Duck hunter's lobby is criticized

August 25, 1993|By Cox News Service

WASHINGTON -- If it walks like a political action committee and quacks like a political action committee it may be "Duc Pac," the private campaign contribution fund of a prominent Washington lobbyist and duck hunter.

Virtually all of the fund's few thousand dollars appears to come from the family of lobbyist J.D. Williams.

Most of Duc Pac's political contributions go to members of Congress who have helped block Interior Department interference in the operations of private duck "shooting preserves" -- such as one owned by Mr. Williams.

The preserves -- many on Maryland's Eastern Shore -- are used to rear and release tame mallard ducks, which are taught to fly to areas where they usually find feed. In hunting season, the mallards find hunters instead of corn.

Most of the shooting preserves are operated for profit, with hunters paying fees for the right to shoot unlimited numbers of the pen-reared birds. The business is growing rapidly in several Maryland counties that border the Chesapeake Bay.

But Mr. Williams and Tommy Boggs, two of Washington's premier lobbyists and political fund-raisers, also have private hunting preserves in Maryland's Eastern Shore. Guests reportedly have included political figures, business executives and diplomats.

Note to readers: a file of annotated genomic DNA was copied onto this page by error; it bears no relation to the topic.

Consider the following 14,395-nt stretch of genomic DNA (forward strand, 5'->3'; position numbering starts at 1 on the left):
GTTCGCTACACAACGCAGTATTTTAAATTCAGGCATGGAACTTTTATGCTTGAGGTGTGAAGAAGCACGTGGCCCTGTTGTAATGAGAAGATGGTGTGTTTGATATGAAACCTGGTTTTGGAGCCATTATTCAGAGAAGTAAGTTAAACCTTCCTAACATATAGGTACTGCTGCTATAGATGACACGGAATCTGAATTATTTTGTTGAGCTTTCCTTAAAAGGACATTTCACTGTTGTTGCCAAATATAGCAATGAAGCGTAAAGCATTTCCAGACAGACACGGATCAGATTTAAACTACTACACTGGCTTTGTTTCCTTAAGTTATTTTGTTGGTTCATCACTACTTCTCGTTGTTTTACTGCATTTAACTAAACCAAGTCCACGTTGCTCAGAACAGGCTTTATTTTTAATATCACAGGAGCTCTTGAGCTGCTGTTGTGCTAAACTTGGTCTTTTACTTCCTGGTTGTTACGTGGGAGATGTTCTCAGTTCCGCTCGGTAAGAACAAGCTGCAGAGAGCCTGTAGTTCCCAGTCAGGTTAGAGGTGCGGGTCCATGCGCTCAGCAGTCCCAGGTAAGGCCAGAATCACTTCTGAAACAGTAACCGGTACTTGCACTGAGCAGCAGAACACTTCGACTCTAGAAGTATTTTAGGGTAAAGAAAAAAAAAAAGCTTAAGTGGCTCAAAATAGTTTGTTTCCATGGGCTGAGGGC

Wildlife biologists at the University of Georgia warned several years ago that the game farm ducks may be spreading deadly diseases among wild mallards, which are declining in number.

The U.S. Fish and Wildlife Service formally announced this summer that it was considering regulations to prevent contact between farm ducks and wild birds.

Many farms have begun allowing their ducks to roam, which brings them into contact with wild birds.

Last month, 83 members of the House wrote the service, warning that any regulation of the preserves would be "unacceptable" until a study -- being funded in part by the preserve owners -- is complete.

All the House members belonges to the Congressional Sportsmen's Caucus.

"I think this whole business stinks of political interference from people who have received contributions and hospitality from shooting preserve operations," said Wayne Pacelle, national director of the Fund for Animals, an animal rights organization.

"These are a bunch of politicians who are voiding the intent of professional agency personnel," he added.


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